How I was wiretapped by the police
The text was signed by Yunus Yazar, the head of the Turkish police’s intelligence department, on Feb. 7, 2008, but the part reading “Identification of the person on whom a cautionary judgement will be imposed” was left blank.
A 15-digit IMEI number starting with “357065...” was written right next to the “Communication device’s number and type” section.
In the part right below the “The reason for the tapping and recording the correspondence” space, the reason for cautionary judgement was stated as follows: “To decode and prevent possible domestic activities by the terrorist group Islamic Great East Raiders Front (İBDA-C) and its affiliates.”
Police intelligence department deputy head Ayhan Falakalı applied to the Ankara 11th Heavy Penal Court on the same day, demanding authorization for the wiretapping of phones on the basis that the users were suspected of being members of a religiously motivated terrorist organization.
On the same day, Ankara 11th Heavy Penal Court Judge Hasan Şatır gave an affirmative response to the request with a “ruling” paper, saying the attached document was reviewed and a decision was made.
But it seems the judge did not even know whose communications it is that they will monitor.
Three months passed. Then on May 7, 2008 there was the same procedure and the same reasoning once again.
Once again, the targeted person’s name was unknown. The person who wrote the justification was once again Yunus Yazar. This time, police intelligence department deputy Coşkun Çakar signed the request meant for the Ankara 11th Heavy Penal Court. The court ruling was similarly formulated with a copy-paste method, but this time “A three-month extention for the first time” statement was written next to the IMEI number. The name of the judge who confirmed this was different, this time belonging to Kadir Kayan, another judge at the same court.
Another three months passed. Then on Aug. 7, 2008 the tapping permit was extended by three months for a second time. The signature for the justification again belonged to Yunus Yazar and the request paper was again signed by Coşkun Çakar. The court ruling was again the standard text. Below the ruling paper was the name of Süleyman Önce, a judge at the 11th Heavy Penal Court.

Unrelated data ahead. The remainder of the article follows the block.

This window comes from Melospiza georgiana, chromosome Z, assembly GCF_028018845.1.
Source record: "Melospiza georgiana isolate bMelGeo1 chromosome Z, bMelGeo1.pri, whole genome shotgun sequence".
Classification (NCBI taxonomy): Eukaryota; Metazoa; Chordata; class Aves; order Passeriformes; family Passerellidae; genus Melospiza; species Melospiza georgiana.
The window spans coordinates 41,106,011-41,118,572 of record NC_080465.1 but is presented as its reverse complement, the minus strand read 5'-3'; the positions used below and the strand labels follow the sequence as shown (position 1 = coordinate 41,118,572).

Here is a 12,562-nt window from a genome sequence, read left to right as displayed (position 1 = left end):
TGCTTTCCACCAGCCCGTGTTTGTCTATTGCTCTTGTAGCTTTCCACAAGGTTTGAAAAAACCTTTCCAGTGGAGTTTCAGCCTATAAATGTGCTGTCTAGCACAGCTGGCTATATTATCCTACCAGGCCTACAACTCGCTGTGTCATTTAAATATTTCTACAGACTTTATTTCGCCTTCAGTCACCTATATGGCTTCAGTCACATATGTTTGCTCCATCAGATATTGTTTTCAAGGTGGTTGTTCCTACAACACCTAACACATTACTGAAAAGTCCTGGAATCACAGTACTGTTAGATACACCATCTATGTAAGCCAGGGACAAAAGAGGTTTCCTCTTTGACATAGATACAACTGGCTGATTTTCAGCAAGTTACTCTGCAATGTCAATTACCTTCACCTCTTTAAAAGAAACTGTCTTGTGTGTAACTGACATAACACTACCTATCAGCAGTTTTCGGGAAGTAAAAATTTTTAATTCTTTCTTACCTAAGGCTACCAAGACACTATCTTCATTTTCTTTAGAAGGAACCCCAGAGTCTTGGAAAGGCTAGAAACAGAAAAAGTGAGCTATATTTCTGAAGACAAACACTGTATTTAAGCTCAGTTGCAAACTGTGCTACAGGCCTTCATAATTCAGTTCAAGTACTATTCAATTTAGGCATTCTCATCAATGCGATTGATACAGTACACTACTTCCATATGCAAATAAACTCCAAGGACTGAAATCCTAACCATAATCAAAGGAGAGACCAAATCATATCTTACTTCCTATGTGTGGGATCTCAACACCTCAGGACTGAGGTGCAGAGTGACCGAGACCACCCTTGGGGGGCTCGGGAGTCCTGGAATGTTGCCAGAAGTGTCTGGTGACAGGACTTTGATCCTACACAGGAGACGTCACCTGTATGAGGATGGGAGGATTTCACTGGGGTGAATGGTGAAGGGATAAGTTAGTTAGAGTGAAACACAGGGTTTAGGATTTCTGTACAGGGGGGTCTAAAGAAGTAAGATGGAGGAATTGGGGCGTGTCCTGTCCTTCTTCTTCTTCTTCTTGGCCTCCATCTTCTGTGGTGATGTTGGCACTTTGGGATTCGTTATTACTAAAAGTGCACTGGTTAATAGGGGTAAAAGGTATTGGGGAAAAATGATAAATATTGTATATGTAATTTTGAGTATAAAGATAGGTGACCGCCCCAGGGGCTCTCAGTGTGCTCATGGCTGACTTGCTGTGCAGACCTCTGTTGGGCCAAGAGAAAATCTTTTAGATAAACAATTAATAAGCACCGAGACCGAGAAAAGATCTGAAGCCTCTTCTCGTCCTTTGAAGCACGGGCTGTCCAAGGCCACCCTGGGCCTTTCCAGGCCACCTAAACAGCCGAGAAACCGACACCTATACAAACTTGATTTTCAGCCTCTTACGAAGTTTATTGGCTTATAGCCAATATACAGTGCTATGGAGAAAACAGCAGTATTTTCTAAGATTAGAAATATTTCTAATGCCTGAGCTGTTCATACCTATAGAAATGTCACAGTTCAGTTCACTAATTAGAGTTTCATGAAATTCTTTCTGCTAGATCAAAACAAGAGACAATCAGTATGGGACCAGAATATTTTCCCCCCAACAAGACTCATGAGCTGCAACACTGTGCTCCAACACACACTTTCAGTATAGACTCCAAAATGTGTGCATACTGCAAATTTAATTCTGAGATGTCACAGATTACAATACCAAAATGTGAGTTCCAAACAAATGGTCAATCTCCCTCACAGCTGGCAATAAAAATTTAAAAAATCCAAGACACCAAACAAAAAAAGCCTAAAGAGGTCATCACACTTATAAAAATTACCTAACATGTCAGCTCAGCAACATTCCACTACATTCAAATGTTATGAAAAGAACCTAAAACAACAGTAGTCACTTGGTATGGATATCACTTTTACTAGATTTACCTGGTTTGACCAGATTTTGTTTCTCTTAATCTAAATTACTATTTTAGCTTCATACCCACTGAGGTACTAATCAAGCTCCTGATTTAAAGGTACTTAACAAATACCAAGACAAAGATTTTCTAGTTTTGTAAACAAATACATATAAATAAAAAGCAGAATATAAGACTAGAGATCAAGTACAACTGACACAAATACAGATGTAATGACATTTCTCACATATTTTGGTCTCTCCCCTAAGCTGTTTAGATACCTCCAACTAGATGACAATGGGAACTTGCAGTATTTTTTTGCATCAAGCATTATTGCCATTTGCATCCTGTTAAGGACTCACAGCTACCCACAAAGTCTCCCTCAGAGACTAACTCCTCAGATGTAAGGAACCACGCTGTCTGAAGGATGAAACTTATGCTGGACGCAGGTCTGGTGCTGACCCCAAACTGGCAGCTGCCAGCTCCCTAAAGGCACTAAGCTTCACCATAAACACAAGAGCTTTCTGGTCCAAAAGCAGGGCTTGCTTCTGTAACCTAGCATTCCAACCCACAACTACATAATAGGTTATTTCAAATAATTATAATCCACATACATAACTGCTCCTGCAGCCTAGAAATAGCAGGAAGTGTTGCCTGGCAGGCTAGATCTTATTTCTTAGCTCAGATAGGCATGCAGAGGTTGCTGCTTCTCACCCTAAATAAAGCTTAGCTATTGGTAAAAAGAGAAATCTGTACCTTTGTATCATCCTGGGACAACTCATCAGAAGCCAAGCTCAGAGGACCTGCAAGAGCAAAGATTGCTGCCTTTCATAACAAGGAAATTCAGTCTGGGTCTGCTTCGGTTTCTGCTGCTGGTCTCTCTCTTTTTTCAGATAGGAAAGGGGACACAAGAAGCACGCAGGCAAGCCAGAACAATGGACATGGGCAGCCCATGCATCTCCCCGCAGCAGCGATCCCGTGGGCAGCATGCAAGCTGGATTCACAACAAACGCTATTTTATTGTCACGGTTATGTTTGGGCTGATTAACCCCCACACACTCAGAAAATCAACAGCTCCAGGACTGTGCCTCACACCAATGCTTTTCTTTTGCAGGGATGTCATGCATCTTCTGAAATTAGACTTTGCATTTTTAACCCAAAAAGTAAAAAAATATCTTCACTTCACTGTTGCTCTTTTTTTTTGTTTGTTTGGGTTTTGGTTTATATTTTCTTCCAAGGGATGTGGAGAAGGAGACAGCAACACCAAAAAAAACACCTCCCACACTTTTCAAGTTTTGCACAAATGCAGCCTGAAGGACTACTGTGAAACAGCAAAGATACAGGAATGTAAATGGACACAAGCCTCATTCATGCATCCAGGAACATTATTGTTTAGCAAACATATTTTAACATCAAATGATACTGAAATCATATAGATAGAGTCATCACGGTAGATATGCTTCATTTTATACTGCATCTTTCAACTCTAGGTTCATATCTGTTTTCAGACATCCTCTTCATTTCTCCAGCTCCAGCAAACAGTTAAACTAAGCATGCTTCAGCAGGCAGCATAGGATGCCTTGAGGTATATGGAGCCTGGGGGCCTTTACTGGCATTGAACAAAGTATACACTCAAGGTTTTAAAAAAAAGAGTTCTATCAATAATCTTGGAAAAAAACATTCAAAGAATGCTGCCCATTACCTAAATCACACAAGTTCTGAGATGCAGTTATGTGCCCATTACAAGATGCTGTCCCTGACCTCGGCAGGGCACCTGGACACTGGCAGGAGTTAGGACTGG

But there was one key change in the text. For the first time, right next to the IMEI number that starts with 357065, across from the “Against whom a cautinary judgement will be imposed” section, the name Hasan Tuna is written. But this a completely false statement. There is no such person. The IMEI number written there belongs to the Doğan Media Group, which on that date had assigned this number to myself, Sedat Ergin, the editor-in-chief of daily Milliyet, which was then owned by Doğan.
The judicial process regarding permissions to illegally wiretap, by way of these false statements, began with the inspectors’ finding of the real owners of the IMEI number in the 11th Heavy Penal Court’s archives. The file was then submitted to the court and the judging process began in 2015, after an indictment was prepared following an investigation.
What prompted me to write about this is the fact that the Gülenist police officers - who are suspects in this case and who were illegally tapping my phone during the 2008 referendum - are the same officers as those in the indictment prepared for the scandal involving the tapping and monitoring of then main opposition Republican People’s Party (CHP) leader Deniz Baykal, as well as the tapping of the Nationalist Movement Party (MHP). The same officers appead in all illegal wiretap files.
What is the current situation of these intelligence personnel, following the July 2016 coup attempt? Ayhan Falakalı, Coşkun Çakar and Yunus Yazar of the police intelligence department, who were tapping my conversations based on the false claim that I am a member of the IBDA-C, are now fugitives.
What about the judges who permitted my tapping? Hasan Şatır, the first judge who permitted the tapping, is currently the chief judge at the Ankara 9th Heavy Penal Court. Kadir Kayan, the judge who permitted the first extension, is a fugitive. Süleyman İnce, the judge who permitted the second extension, has been suspended and expelled by the Supreme Board of Judges and Prosecutors.
One thing puzzles me. In my previous column I wrote about parts of a testimony given by Fatih Aydın, a police officer who admitted monitoring my phone conversations. Aydın said he became part of the monitoring group in 2009. But his statements about wiretapping me date back to 2008.
In that case, where are the permits granted to monitor me in 2009? Were the signed documents destroyed? Or was my phone monitored using a completely different method?